Legacy Taste of the Garden and their partners are hosting the second annual Black Loam Conference May 19 and 20 at the Madam Walker Legacy Center in downtown Indianapolis.
Legacy Taste of the Garden and their partners are hosting the second annual Black Loam Conference May 19 and 20 at the Madam Walker Legacy Center in downtown Indianapolis. This is the capstone event to the four regional Black Loam Conferences held around the state this year. The event will kick off with an evening networking reception on May 19 from 6-9 p.m. and finish with an all-day event on May 20, beginning at 8:30 a.m. and ending at 4:30 p.m.
Led by the Jamerson family, this conference came together through the dedicated work of a dynamic team to identify the Black, Indigenous and People of Color (BIPOC) farming communities’ needs throughout the state. The Black Loam conferences are committed to building agricultural relationships and providing support to gain access to conservation information. This conference connects with underserved regional communities to provide introductions to USDA programs and resources available to BIPOC and socially disadvantaged rural, urban and community producers. The goal is to assist them in accessing and increasing participation in USDA programs, loans, grants and scholarships, sustainable agriculture practices, business planning and community development.
Legacy’s Jamerson’s say they “are excited to offer this grand finale of conferences to bring information and opportunities to BIPOC farmers, producers and communities to strengthen relationships, and to build legacies and wealth in the best, richest foundations of black loam soil available.”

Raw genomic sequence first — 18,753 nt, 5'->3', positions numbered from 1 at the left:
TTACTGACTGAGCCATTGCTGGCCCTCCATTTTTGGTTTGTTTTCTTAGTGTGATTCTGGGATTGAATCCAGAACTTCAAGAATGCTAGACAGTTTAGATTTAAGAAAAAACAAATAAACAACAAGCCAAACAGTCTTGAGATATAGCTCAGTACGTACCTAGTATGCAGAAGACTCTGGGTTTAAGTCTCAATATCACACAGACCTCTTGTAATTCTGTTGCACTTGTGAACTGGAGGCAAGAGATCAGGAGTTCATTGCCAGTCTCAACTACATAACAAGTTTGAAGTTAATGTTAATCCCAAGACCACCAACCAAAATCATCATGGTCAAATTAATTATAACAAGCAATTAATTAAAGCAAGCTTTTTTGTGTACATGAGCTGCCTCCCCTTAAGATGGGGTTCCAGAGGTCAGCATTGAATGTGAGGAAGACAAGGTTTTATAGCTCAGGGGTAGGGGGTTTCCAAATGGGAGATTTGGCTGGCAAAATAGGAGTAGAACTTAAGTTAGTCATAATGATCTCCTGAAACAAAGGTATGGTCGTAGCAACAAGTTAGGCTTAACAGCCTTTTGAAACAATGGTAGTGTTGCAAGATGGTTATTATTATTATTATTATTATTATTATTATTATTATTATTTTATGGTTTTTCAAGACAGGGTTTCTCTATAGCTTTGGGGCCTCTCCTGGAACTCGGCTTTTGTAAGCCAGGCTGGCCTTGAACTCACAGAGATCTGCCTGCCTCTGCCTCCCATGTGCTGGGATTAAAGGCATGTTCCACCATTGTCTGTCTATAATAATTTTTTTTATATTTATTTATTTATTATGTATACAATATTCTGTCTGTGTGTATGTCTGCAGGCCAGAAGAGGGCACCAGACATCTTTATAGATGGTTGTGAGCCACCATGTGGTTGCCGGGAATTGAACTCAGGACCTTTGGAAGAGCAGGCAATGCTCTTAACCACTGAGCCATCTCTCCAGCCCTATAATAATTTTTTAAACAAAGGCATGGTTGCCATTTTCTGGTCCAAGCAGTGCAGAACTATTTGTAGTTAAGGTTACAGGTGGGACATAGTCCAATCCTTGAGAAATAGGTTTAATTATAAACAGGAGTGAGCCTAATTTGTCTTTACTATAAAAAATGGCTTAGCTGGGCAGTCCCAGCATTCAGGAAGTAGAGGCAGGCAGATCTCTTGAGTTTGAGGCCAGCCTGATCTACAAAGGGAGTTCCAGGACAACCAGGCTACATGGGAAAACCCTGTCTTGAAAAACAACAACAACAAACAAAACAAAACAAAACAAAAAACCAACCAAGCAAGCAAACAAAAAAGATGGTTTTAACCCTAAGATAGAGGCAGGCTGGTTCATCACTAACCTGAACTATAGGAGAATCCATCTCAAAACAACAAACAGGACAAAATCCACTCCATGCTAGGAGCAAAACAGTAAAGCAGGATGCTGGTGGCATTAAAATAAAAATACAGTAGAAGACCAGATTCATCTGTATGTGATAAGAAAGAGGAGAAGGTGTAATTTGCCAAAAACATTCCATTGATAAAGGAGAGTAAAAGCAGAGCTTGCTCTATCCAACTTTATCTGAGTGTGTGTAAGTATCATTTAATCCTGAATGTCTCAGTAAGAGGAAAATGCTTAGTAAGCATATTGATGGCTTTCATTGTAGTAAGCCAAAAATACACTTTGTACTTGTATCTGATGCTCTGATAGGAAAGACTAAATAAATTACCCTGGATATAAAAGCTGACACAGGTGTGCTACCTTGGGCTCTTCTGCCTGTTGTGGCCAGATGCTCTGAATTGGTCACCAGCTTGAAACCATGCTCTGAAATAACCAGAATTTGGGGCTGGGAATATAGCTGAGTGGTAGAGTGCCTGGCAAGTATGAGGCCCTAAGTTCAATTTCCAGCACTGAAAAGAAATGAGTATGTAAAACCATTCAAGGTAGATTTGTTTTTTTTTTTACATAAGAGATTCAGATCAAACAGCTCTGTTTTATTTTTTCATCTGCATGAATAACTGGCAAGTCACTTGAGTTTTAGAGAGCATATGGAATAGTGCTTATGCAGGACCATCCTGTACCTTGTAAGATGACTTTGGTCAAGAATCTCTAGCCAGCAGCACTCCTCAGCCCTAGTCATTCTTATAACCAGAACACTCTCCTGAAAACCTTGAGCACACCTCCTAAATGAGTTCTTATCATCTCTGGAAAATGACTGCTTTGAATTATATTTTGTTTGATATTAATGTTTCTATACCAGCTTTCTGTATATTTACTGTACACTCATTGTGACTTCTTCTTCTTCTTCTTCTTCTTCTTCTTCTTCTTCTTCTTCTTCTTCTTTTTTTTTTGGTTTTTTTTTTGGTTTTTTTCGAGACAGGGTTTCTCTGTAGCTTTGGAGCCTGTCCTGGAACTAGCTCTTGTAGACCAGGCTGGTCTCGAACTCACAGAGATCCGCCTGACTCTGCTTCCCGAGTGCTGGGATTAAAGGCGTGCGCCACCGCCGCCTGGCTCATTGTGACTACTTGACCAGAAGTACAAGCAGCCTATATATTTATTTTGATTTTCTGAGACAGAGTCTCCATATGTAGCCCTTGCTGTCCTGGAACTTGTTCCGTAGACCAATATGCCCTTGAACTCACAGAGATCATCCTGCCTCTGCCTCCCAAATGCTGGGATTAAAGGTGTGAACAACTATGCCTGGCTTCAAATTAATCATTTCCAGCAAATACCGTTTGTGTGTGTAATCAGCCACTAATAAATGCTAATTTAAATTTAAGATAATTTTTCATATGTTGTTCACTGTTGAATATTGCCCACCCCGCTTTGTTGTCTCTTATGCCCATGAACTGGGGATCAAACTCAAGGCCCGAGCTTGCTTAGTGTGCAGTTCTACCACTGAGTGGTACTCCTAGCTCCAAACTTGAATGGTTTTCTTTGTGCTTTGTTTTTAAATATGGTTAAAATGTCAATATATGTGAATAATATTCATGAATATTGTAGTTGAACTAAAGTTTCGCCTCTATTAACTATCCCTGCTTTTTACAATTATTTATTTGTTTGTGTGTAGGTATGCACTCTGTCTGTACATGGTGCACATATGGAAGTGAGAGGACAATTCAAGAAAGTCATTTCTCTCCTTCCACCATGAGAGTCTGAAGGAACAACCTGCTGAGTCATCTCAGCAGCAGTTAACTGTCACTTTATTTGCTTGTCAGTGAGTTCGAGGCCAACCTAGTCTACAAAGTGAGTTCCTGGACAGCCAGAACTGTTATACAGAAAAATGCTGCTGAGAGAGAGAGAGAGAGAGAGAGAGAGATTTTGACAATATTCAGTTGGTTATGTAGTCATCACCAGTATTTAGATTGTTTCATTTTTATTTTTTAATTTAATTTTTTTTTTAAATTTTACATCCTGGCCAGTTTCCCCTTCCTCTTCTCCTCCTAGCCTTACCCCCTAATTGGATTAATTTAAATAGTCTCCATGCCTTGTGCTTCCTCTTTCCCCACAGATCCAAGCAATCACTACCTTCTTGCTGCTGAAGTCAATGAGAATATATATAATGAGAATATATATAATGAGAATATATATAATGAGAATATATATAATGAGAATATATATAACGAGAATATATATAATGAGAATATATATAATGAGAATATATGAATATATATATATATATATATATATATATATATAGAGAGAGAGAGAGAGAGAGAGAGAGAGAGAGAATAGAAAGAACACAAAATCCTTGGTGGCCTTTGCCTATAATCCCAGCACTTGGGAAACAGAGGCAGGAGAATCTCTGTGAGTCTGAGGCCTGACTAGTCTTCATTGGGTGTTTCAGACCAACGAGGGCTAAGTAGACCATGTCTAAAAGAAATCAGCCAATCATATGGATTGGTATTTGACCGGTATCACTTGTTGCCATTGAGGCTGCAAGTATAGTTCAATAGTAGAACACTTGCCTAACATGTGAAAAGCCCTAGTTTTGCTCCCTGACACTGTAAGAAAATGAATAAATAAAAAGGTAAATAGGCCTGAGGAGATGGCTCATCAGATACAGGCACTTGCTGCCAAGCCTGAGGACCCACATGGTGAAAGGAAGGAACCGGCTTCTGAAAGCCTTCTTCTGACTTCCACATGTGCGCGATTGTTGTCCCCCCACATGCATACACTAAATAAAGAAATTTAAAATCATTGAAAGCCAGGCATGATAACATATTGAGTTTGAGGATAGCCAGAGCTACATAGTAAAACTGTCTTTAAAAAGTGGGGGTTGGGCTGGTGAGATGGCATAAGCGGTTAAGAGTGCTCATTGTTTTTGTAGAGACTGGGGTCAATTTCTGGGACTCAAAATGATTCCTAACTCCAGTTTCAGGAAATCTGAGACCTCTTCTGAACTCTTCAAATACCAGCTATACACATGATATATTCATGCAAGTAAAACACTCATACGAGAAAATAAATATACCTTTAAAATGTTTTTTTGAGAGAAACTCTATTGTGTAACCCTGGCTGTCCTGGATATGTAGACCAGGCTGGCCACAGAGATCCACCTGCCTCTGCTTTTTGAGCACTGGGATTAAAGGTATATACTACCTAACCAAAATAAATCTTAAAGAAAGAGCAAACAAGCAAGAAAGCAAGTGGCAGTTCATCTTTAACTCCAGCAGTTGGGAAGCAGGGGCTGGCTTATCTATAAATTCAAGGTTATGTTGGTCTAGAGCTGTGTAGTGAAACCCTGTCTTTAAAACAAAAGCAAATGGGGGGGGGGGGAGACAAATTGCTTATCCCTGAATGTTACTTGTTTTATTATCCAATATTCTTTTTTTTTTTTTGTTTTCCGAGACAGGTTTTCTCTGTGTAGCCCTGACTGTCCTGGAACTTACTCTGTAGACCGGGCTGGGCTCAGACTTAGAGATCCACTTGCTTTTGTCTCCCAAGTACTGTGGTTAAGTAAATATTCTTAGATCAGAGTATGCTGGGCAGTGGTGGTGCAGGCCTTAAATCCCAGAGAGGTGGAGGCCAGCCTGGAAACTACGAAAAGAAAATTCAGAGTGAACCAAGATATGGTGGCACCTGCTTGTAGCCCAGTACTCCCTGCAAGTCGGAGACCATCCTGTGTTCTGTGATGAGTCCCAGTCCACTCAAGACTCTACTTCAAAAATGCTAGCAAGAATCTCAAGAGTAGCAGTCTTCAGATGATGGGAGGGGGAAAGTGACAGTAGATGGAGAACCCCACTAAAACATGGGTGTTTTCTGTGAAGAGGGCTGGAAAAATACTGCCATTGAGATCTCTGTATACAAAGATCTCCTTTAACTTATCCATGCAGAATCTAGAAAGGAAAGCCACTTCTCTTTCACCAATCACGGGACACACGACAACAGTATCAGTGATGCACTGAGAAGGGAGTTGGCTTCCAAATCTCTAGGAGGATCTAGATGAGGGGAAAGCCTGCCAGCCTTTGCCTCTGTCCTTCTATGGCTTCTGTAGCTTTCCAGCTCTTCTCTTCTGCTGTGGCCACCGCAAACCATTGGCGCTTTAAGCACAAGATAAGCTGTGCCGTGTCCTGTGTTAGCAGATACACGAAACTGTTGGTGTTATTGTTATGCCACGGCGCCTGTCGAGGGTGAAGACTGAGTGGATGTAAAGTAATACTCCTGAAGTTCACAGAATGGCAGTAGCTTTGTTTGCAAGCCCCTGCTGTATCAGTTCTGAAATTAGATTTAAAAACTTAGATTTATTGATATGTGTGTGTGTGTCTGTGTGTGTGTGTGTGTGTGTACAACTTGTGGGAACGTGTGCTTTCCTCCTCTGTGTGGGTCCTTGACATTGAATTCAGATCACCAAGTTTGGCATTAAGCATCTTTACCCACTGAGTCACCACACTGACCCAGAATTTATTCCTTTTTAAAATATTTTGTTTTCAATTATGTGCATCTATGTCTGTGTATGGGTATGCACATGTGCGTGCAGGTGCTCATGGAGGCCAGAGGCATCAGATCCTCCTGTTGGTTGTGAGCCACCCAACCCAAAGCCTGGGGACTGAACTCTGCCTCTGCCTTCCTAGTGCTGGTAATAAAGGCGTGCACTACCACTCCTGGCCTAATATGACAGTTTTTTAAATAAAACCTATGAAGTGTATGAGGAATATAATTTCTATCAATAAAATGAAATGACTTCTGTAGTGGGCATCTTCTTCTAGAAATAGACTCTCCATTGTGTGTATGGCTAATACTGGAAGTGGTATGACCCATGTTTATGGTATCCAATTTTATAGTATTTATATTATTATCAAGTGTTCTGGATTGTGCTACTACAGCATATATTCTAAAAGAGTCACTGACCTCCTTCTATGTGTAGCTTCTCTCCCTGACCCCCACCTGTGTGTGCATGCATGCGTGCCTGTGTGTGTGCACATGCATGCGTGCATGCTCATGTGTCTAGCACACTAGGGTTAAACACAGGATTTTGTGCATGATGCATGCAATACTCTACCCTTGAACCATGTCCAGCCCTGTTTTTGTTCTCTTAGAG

This year’s lunch keynote speaker will be Malik Kenyatta Yakini. Yakini is co-founder and executive director of the Detroit Black Community Food Security Network. He operates a seven-acre farm and is spearheading the opening of the Detroit Food commons. Yakini views this work as part of the larger movement for building power, self-determination and justice for African People. He is passionate in contributing to the development of an international black food sovereignty movement that embraces black communities In the Americas, the Caribbean and Africa.
Other notable speakers at this year’s conference include Jessica Gordon-Nembhard, Ph.D. and Professor of Community Justice and Social Economic Development at John Jay College, City University of New York and Jerry Raynor, Director of the Financial Assistant Program Division for USDA’s Natural Resources Conservation Service.
Registration for the Black Loam Conference is open and free, but seats are limited. Register today by visiting https://www.legacytasteofthegarden.com/events.